With IACP 2017 right around the corner, we are excited to have the opportunity to work with Ed Davis, former Boston Police Commissioner, to help solve the challenges law enforcement professionals face today when it comes to incident reporting.
Even with advancements in policing technology, many law enforcement professionals still spend up to 45 percent of their workday doing paperwork – administrative tasks that when completed at the station take away from community presence, and when on patrol, can reduce an officer’s ability to be situationally aware. Speech recognition solutions help to ease this burden, allowing law enforcement professionals to spend less time on documentation tasks that involve hand writing or typing reports.
Given Ed’s extensive experience in law enforcement, we spent some time asking him how he sees voice technology impacting the industry. Here’s what he had to say:
“The biggest concern for most law enforcement organizations is safety – keeping communities, individuals and those on the force safe and secure. A lot goes into this of course, and there is by no means a way to oversimplify the challenges that come with it, but technology today is a huge piece of the puzzle.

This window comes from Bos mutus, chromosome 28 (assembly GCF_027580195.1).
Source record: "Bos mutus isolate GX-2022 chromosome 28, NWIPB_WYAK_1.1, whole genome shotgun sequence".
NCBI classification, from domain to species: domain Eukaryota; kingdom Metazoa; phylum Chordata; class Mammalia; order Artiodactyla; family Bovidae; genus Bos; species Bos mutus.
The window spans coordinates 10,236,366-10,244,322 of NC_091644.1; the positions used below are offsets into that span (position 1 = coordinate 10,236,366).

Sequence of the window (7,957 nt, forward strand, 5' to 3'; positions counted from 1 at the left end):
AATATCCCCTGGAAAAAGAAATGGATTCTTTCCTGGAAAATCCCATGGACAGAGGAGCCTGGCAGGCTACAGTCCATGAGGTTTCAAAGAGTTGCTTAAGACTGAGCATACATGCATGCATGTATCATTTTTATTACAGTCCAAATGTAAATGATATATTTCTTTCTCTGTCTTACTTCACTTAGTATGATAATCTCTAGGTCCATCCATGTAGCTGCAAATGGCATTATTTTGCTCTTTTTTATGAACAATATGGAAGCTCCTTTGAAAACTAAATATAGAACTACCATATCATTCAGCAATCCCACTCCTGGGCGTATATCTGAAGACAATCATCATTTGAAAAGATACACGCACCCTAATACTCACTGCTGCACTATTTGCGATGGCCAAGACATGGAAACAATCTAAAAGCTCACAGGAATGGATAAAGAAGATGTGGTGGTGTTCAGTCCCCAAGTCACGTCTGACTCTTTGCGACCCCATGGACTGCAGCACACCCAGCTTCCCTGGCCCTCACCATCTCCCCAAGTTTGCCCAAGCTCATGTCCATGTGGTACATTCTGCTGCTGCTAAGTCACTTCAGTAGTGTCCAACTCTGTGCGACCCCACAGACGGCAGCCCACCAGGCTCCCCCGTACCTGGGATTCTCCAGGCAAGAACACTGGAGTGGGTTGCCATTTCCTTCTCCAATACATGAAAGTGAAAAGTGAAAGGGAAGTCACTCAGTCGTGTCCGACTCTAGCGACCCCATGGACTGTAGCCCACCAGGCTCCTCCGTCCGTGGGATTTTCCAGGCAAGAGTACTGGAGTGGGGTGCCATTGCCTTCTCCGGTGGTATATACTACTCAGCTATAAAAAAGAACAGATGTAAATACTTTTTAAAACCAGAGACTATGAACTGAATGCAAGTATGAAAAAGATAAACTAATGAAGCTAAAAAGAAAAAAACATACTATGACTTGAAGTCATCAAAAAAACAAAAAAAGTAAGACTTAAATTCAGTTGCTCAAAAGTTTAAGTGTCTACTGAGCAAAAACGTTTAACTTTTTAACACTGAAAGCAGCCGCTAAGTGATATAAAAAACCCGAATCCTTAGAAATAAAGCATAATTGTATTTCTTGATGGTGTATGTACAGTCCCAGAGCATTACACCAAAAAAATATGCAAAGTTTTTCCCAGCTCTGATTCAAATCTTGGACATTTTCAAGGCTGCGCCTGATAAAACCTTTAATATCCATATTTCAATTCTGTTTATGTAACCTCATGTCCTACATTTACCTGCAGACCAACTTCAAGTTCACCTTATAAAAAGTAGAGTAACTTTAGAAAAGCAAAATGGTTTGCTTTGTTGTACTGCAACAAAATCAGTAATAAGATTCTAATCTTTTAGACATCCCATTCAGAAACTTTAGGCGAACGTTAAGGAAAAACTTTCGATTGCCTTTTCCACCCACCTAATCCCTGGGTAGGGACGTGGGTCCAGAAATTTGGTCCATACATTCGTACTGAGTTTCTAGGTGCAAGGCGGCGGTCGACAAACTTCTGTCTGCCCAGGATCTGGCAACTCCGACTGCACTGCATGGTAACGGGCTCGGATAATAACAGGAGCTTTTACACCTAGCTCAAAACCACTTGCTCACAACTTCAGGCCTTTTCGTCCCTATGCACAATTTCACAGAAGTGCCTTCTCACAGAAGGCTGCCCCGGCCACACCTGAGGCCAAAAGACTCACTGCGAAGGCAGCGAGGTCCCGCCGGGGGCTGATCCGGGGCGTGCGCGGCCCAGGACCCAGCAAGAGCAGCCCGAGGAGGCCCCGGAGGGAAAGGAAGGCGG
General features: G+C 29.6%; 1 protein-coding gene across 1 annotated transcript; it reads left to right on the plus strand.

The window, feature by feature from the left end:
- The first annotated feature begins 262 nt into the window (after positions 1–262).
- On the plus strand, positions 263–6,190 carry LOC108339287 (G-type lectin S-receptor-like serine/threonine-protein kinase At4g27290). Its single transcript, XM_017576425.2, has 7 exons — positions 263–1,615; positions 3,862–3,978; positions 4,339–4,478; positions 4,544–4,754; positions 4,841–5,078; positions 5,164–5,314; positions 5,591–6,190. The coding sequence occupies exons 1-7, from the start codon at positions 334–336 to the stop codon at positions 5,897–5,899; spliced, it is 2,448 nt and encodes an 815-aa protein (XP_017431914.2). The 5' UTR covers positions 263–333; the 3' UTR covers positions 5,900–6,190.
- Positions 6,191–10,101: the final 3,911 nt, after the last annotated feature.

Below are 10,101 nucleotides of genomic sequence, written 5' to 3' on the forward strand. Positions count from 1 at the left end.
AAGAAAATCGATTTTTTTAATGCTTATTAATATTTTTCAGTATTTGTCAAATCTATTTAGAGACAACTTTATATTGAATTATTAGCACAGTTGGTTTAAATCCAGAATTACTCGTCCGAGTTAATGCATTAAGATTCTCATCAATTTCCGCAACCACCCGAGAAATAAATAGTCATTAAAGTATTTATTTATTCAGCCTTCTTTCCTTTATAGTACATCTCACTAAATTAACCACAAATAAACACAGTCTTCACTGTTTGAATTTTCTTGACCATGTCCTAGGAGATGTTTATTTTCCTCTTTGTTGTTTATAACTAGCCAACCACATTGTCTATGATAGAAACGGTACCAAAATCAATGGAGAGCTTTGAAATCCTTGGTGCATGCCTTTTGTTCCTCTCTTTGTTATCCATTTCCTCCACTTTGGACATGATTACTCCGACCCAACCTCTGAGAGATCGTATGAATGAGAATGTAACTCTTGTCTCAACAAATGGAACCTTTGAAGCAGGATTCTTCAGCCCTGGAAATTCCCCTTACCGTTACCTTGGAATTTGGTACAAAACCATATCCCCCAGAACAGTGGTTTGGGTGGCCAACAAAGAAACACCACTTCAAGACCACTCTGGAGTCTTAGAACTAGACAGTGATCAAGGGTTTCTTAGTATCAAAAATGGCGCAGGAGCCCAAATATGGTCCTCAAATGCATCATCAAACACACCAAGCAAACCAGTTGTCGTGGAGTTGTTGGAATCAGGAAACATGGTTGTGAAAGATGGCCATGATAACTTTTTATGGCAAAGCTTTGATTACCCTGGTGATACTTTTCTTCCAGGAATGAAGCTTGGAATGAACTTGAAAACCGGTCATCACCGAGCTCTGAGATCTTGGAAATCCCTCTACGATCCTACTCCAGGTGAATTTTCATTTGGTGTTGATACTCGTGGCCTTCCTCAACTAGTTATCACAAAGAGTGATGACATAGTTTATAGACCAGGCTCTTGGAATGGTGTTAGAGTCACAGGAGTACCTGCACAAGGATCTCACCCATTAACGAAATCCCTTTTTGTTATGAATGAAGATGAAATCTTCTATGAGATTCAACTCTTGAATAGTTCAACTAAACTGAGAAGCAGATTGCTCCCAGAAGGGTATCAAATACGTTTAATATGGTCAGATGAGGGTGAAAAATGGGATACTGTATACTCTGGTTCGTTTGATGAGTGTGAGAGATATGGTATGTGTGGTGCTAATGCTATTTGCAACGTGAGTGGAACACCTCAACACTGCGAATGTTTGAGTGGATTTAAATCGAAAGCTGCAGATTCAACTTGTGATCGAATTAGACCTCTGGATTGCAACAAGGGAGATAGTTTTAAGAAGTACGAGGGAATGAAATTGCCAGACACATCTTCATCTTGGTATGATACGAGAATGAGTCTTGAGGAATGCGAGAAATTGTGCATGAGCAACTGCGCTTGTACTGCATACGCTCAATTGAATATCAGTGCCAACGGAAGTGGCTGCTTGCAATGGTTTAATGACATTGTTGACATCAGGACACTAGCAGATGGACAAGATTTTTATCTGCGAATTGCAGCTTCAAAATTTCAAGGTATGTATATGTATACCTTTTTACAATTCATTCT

In my years serving in law enforcement, I can tell you that one of the most precious things we have is time. Whether that’s hours digging into an investigation, minutes spent helping another officer or seconds stopping a crime before it happens, time is critical and nobody wants to spend it doing paperwork. That said, accurate reporting is an important part of the job, and not something that can be ignored.
Using voice recognition to address this issue grows more viable as the technology has matured and individuals are more comfortable talking to machines than ever before. Law enforcement professionals (especially the young men and women coming through the academy) are talking to Siri for directions and asking Alexa to play their favorite music. They are much more likely to want and expect to engage with their cars and in their offices using voice.
Voice recognition could mean never having to look down at a pen pad while on a crime scene, staying alert and aware when running a plate, and ultimately spending less time in the station and more time on the streets. That’s a win.”
Here at Nuance, we are committed to helping law enforcement professionals overcome the common reporting challenges they have. Visit us at Booth 1661, during the annual IACP 2017 Conference, to learn more about how we are helping officers spend less time documenting and more time focused on keeping their communities, and themselves, safe.